I've seen that some people on here smoke their own food and have built their own smokers. This is something I've thought about for a while now but like so many things haven't quite got round to it.
I understand the principals and to begin with I am just going to aim at smoking for taste rather than preserving. There seems to be a decent amount of information about using different woods although little about what not to use.
As a woodworker I have always got access to sawdust and chippings and use a variety of timbers. Woods like oak I know I can use , I've even seen bags of it sold on e-bay which is something else that has crossed my mind too.Fruit woods are again ok and I have some pear logs that I was laying aside for turning but which has unfortunately developed shakes or small splits pretty much rendering it useless.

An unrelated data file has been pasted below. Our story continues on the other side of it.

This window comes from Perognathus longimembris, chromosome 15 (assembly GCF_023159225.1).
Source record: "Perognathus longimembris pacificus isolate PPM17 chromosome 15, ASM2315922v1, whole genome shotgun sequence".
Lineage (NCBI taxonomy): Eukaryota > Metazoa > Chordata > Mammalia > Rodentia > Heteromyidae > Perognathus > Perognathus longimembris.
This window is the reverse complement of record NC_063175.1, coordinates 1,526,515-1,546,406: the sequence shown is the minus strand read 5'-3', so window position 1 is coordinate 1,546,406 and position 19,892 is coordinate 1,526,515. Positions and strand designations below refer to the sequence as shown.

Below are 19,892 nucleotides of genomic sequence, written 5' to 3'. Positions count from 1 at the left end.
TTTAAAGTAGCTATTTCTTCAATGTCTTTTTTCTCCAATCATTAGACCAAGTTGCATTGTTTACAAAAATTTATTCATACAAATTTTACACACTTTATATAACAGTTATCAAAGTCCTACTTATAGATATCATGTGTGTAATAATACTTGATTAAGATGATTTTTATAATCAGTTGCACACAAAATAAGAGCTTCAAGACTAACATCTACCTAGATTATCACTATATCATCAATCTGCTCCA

But , what should I not use. Obviously anything treated won't be useable and I'd assume yew and laburnem would be a no no. However, what about softwoods as they are always being used in the workshop? Some I know have a high level of resins such as pitch pine but others such as whitewood are "bland" for want of a better word. Then there are the African hardwoods , some of which can be difficult to determine exactly ( I commonly refer to african hardwoods as SAS or "some african stuff" or words to that effect).The dust itsself can he hazardous to breath in but I don't know about the smoke.
Does the age of the timber effect the taste of the smoke? I have green oak but also some that is tudor in age and is a rich dark brown colour.
Sorry for what might seem a long post just full of questions but being essentially tight I don't want to waste food by smoking it in an acrid smog.
You all seem to be such proficient chefs. Well here is a place to share some of that cooking knowledge. Or do you have a cooking problem? Ask away. Jams and chutneys go here too.
1 post • Page 1 of 1
Who is online
Users browsing this forum: No registered users and 6 guests